Archive for Sunset Bouldevard

The Sunday Intertitle: Mine, all mine!

Posted in FILM with tags , , , , , , , , , on June 10, 2018 by dcairns

Seena Owen goes full Daffy Duck on Gloria Swanson in QUEEN KELLY, Erich Von Stroheim’s attempt to milk the absolute mostest out of every moment of melodrama in a misshapen, rollicking saga of innocence versus corruption and madness. It’s absurd, and impossibly drawn-out, but magnificent, even if only as demented trash.

Spectacularly incomplete — after an hour it starts breaking up into still photographs and captions to compensate for scenes lost, never completed or never filmed — Swanson and her producer, Joseph Kennedy, fired Stroheim when he finally went too far, though what would constitute too far for him is open to debate. It’s a ruin of a film — Kennedy evidently decided it was better for the movie to be ruined than himself, though why they didn’t replace EVS with some hack to quickly polish off the narrative is a mystery — at least they would have ended up with something releasable to show for the millions spent. It’s better this way, just as THE MAGNIFICENT AMBERSONS should have a special edition that omits the scenes shot by other hands and paints in Welles’s missing sequences, using captions, stills, script pages and the stray moment glimpsed in the trailer but not in the final movie…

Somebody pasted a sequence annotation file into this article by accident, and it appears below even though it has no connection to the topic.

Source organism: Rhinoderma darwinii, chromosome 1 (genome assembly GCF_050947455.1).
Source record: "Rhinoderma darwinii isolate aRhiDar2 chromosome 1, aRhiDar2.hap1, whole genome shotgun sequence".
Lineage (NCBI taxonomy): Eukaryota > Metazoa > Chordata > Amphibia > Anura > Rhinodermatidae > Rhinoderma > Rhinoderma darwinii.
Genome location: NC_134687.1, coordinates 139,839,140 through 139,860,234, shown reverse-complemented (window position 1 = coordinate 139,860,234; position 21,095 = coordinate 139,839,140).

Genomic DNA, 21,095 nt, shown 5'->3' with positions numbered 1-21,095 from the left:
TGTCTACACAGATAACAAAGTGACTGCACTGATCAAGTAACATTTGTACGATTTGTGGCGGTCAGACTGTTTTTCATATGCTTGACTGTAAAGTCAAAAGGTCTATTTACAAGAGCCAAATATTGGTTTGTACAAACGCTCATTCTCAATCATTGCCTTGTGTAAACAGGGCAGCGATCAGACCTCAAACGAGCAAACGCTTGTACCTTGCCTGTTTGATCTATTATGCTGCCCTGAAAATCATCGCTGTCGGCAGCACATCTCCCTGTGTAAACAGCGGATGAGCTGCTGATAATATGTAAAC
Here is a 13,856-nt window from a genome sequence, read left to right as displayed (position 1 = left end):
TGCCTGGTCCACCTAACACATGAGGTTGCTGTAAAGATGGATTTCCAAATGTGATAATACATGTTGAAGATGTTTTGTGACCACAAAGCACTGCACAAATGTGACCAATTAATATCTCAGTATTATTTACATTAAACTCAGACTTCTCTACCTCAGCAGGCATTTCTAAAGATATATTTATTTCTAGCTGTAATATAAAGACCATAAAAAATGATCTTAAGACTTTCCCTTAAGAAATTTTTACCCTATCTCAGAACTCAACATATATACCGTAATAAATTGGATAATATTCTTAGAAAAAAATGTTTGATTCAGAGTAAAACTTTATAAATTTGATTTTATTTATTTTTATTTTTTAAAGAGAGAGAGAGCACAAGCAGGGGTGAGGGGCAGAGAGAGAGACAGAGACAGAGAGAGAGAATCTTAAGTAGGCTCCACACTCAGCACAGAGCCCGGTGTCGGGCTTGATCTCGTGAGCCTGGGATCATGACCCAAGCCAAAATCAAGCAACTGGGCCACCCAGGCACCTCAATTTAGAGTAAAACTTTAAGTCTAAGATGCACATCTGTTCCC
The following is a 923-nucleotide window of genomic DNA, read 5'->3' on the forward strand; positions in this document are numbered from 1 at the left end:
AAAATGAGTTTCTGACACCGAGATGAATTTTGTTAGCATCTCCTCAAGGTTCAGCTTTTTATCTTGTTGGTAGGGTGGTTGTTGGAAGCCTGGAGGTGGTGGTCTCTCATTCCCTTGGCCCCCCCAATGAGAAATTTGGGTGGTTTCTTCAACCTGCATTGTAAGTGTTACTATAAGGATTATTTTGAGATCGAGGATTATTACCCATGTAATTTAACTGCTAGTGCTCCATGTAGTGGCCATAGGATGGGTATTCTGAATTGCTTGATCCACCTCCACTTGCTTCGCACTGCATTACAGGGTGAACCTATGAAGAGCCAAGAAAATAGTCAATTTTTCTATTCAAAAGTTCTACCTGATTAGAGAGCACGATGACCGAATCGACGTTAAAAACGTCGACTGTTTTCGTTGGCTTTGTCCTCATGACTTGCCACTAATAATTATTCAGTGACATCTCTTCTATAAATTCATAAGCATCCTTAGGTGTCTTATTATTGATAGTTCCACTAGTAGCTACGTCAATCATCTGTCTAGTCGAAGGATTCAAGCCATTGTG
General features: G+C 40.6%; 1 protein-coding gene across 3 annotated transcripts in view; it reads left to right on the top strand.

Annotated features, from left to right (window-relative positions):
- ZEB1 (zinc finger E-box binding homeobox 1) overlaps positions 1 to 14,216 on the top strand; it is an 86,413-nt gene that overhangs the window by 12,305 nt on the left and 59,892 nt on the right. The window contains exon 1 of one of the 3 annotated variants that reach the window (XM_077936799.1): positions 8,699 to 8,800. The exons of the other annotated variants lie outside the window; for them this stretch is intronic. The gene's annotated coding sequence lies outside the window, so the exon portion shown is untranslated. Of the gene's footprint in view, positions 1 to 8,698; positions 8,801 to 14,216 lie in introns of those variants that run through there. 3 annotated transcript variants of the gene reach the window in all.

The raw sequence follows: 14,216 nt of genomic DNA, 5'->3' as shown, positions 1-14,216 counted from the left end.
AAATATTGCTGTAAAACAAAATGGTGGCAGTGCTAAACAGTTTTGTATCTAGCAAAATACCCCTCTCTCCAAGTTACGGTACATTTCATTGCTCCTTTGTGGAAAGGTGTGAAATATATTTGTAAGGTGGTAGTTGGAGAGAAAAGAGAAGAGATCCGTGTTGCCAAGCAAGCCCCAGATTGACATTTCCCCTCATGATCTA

One surprise that shouldn’t have surprised me — the clip that turns up in SUNSET BLVD to illustrate Norma Desmond’s movie career — about the only commercial purpose those months of filming QK ever served — has been falsified, with fresh intertitles added to it —

In SUNSET BLVD, the sentiment expressed may be similar but the text is different — the intertitle puts into young Gloria’s mouth the words “….Cast out this wicked dream which has seized my heart…” Why change it? I think for RESONANCE — Wilder & Brackett’s new line turns the scene into an analog of SUNSET BLVD itself, with Norma’s movie-star madness as the “wicked dream.” Of course, it could be they’d located a variant print of the film with a wacky different set of titles, or it could be that Wilder just didn’t want any dialogue in his film he hadn’t written himself, or the impulse could have been to make QUEEN KELLY seem even more strange, dated and melodramatic than it already is… which would be impossible if you look at it as a whole, but very possible if you look at this one scene, a relatively restrained one by EVS’s fervid standards.